Some Thoughts on Whitehurst

This is clearly an issue of much debate — which we love around these parts! The fact is, we don’t know all the details yet — in fact, we might not know many of them. Here is what we don’t know, from my perspective:

  1. The cost of Whitehurst. Neither team has confirmed the deal, and now ESPN is scrolling that Seattle receives a 2010 3rd Round pick as part of the deal. If that’s the case, we swapped seconds for Whitehurst and traded next year’s third round pick for this year’s… would anyone balk at that trade?
  2. The plans for Whitehurst and Hasselbeck. Many people are screaming about how Whitehurst is getting starter money (more on that next), but even averaging the reported 2 years, $10 million, he isn’t. Hasselbeck is one of the lowest paid QBs around right now, and he’ll make $5.45MM next year, still more than Whitehurst. Hasselbeck is the starter on this team at this point, for better or worse, until we hear otherwise. Carroll wants a real competition at every position, and as fans, shouldn’t we want that too?
  3. We don’t know what the contract looks like. We hear 2 years, up to $10 million. Wow. Remember when he heard Leroy Hill was making $36 million over 6 years? Well, in reality, Hill’s contract last year was a 2 year deal for about $13 million (going off memory here), because he had a small signing bonus and guaranteed money only for the first two years. For all we know, Whitehurst’s $10MM includes a $5 million escalator if he starts 9 games, with a $2 million guaranteed. Would that be bad? Not at all. My point is just that contract numbers are meaningless in the NFL.
Here is what we do know:
  1. Charlie Whitehurst is an unknown commodity. He could not crack the #2 place on the depth chart in San Diego, which is bad, but he had one of the most competent backups in the league ahead of him in Billy Volek. Whitehurst hasn’t been great in preseason, but so what? Like someone once said “Charlie Frye was awesome in the preseason.” He was mediocre in college. I get all of this, but he has the size and arm to succeed in the right system. It appears that maybe — just maybe — Carroll and Bates think their system will fit him.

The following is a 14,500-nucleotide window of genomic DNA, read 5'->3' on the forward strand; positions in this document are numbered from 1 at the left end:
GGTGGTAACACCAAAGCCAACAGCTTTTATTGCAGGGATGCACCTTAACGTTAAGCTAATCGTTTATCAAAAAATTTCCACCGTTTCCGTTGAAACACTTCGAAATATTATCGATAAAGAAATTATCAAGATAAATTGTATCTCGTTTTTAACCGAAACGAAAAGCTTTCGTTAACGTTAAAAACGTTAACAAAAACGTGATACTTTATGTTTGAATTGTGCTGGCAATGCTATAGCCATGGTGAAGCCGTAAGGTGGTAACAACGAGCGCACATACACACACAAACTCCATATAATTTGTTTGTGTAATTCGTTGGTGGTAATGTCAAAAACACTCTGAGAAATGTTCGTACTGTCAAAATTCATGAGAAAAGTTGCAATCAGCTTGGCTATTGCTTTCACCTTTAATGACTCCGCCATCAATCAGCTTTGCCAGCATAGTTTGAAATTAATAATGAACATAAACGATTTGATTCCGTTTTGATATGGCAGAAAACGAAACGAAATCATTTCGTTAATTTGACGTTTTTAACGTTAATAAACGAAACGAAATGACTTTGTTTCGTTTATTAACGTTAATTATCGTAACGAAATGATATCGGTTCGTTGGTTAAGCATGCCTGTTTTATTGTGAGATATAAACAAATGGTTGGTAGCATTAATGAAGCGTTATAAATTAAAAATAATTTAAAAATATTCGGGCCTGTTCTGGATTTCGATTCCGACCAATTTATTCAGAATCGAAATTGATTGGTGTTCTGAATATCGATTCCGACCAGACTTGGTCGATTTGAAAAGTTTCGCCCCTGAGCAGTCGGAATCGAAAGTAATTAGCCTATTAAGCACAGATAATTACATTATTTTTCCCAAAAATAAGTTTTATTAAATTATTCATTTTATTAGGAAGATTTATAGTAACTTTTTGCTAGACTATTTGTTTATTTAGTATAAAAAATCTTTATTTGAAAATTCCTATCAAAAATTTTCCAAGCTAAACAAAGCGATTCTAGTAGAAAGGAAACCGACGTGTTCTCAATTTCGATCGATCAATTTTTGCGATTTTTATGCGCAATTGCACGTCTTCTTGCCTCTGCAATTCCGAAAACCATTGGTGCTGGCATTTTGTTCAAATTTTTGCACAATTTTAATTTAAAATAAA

2. This is a low risk signing for a quarterback. I know it FEELS like we’re giving up a lot, but we aren’t. Sando broke down the deal to essentially be trading the last pick of the 2nd Round for Whitehurst. I’d rather that than spend the first pick of the second round on any of the QBs in this draft; moneywise, you take about the same size risk for Clausen or Bradford (though they’re younger), but they cost 7x as much and possibly much more than that in guaranteed money.
  3. Our team was terrible last year and the year before. We can’t forget that. We love a lot of these guys, and many of them are not going to be on the team in 2010. That’s tough. No one said this would be painless. Seeing Tapp go hurts; seeing Sims go, someone I’ve personally rallied for when others were hating him, might be tough. Deon Grant is a phenomenal guy and was fun to have on our team. This sucks. It does. But it’s part of being a fan.
One last thing about the “third string quarterback” complaint:
  1. He was drafted in 2006, Norv Turner took over the Chargers in 2007. The fact that a third string quarterback survived a new regime speaks something to that quarterback, really. Turner looks for a specific toolset in his quarterback who is central to the offense that he runs. Phil Rivers has that, Billy Volek sort of does, but maybe it wasn’t developing fast enough in Whitehurst. That doesn’t mean he can’t fit into another offense. See: Schaub.
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